Direct payment numbers stall amid hike in personal budgets

Survey of directors finds personal budget numbers rose by 40% from 2011-12 but direct payment levels stalled for the second year running, despite evidence cash payments deliver better outcomes for users.

Image: OJO Images/Rex Features

Direct payment numbers in England have stalled for the second year despite evidence they deliver better outcomes than council-managed personal budgets, whose numbers have soared.

About 430,000 people were receiving personal budgets in March 2012, a rise of 38% on the March 2011 figure, found the Association of Directors of Adult Social Services’ annual survey on progress, published today.

This means that, one year out from the government’s April 2013 target of having all ongoing users of council-funded community support on personal budgets, 53% of this group are receiving them.

The news was hailed by Adass president Sarah Pickup, who said it meant “most councils [were] well on the way” to achieving the April 2013 target of providing all community service users with transparency over the cost of their support and choice over how it is spent.

Direct payments stable

However, Adass reported that direct payment numbers had remained stable from 2011-12 meaning that for the second year running the growth in personal budgets had come mainly in the form of funds managed on users’ behalf by councils.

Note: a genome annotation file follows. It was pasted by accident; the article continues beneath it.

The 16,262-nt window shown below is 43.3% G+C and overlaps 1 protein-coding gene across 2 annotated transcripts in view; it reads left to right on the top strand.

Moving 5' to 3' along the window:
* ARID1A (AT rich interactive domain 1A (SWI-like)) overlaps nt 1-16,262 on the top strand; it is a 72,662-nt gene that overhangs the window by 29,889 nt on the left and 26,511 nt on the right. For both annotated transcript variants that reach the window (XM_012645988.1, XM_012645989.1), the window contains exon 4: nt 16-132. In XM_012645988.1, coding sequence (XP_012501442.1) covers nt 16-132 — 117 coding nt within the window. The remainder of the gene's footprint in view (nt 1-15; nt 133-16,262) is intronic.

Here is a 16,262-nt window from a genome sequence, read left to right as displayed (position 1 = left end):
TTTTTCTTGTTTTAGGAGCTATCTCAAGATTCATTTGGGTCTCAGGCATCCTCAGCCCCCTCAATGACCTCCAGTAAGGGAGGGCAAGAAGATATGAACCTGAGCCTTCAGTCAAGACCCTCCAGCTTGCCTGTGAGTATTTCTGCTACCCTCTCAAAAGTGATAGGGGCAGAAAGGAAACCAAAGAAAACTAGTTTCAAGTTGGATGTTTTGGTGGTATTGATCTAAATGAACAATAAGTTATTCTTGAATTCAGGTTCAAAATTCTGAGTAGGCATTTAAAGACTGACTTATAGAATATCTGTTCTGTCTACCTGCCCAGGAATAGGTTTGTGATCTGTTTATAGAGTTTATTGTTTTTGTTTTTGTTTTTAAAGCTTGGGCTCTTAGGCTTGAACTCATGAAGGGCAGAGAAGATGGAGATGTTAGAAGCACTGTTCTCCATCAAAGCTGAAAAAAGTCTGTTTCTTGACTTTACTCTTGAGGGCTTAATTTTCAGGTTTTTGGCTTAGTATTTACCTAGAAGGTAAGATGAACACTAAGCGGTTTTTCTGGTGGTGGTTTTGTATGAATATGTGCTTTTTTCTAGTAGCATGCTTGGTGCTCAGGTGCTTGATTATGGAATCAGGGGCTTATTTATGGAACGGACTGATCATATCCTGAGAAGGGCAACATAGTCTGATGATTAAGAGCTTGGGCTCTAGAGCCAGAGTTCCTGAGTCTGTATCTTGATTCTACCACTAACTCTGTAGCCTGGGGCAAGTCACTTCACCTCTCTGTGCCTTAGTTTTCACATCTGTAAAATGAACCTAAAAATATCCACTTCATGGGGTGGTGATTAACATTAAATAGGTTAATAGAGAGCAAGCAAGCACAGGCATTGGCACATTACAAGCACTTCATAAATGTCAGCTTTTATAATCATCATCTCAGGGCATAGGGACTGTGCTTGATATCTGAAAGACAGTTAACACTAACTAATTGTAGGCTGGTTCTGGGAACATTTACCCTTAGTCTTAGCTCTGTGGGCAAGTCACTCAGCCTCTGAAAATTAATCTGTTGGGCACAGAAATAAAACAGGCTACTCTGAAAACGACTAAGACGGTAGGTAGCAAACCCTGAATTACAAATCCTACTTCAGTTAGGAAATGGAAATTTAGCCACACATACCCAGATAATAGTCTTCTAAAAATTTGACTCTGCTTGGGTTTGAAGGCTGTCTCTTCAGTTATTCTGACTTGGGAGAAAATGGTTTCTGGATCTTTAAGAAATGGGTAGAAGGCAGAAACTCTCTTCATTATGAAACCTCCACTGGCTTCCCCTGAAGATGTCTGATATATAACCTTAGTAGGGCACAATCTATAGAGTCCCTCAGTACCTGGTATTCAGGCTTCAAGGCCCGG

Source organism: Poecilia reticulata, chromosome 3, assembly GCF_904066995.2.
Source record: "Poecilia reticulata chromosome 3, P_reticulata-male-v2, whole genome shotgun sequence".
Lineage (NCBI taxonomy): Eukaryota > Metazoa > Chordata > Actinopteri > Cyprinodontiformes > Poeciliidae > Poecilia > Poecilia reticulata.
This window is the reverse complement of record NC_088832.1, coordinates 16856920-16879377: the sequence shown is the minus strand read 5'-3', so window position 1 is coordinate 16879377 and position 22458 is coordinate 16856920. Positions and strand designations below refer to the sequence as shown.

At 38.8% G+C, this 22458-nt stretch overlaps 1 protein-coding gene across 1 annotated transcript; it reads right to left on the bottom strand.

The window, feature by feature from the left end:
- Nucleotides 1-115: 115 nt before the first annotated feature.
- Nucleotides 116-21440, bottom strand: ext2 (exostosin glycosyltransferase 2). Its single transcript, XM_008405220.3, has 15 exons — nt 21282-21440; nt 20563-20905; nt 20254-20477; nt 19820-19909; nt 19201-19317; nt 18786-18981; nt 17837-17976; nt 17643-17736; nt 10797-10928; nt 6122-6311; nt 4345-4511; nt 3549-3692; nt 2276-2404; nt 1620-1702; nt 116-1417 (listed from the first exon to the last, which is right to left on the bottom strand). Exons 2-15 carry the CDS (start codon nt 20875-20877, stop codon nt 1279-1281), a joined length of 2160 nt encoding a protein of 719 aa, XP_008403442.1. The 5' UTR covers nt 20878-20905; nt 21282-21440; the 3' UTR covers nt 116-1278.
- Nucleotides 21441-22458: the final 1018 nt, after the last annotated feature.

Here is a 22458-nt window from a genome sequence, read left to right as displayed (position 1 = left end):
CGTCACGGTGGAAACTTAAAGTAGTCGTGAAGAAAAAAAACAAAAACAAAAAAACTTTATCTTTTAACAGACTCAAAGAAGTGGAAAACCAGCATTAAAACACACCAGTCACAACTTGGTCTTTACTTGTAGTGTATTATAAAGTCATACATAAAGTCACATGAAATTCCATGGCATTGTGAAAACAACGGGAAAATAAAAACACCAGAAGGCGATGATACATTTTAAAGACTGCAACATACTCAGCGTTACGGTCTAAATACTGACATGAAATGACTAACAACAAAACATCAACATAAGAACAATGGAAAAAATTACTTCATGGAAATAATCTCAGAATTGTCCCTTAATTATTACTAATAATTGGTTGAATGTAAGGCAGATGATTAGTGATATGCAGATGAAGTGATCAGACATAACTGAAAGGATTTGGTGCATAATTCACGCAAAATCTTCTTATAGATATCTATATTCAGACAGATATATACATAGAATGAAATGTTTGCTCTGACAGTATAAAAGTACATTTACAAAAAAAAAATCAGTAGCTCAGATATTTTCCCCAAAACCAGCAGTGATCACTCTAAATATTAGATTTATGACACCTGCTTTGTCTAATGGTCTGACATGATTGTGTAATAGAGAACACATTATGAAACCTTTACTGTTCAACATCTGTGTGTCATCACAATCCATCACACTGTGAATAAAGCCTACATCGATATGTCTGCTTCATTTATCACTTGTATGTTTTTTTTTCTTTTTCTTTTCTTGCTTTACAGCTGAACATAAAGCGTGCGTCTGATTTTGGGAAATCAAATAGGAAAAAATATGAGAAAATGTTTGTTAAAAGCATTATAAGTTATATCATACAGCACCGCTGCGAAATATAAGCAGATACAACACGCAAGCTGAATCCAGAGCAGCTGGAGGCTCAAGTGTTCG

This is despite last year’s national personal budgets survey of 2,000 users and carers finding that those on direct payments “reported significantly more positive outcomes than people receiving council-managed budgets”.  Though the amount spent by councils on direct payments rose by 30% from 2010-11 to 2011-12, this was well below the overall increase in spending on personal budgets of 57%, found Adass.

There are concerns that in some cases managed personal budgets involve councils simply identifying the cost of a person’s support without giving them much choice over how it is spent. For instance, people on managed personal budgets can be restricted to spending their funds on a limited number of providers.

The rise in personal budget numbers was welcomed by Think Local Act Personal, the sector coalition tasked with taking forward personalisation. However, its co-chairs, Sue Bott and Bill Davidson, said: “Councils need to ensure that when people are taking the option of a managed personal budget they are exercising significant choice and control…Importantly, councils should continue to strive to improve the offer of direct payments to all, including those groups where the current take up is lower.”

There are still significant variations in personal budget take-up between areas though there was a sharp fall in the number of councils with low rates of personal budget use, found the Adass survey. Just 9 councils – 7% of the total – had a take-up rate of 0-25% – down from 35 the previous year, while the number with a take-up rate of 25% to 50% fell from 71 to 45.

Mithran Samuel is Community Care’s adults’ editor.

Related articles

Personal budgets for older people to be reviewed 

Personal health budgets bring benefits and bureaucracy

Massive variations in personal budgets take-up

More information

National personal budgets survey 2011 

2011 Adass personal budgets survey

 

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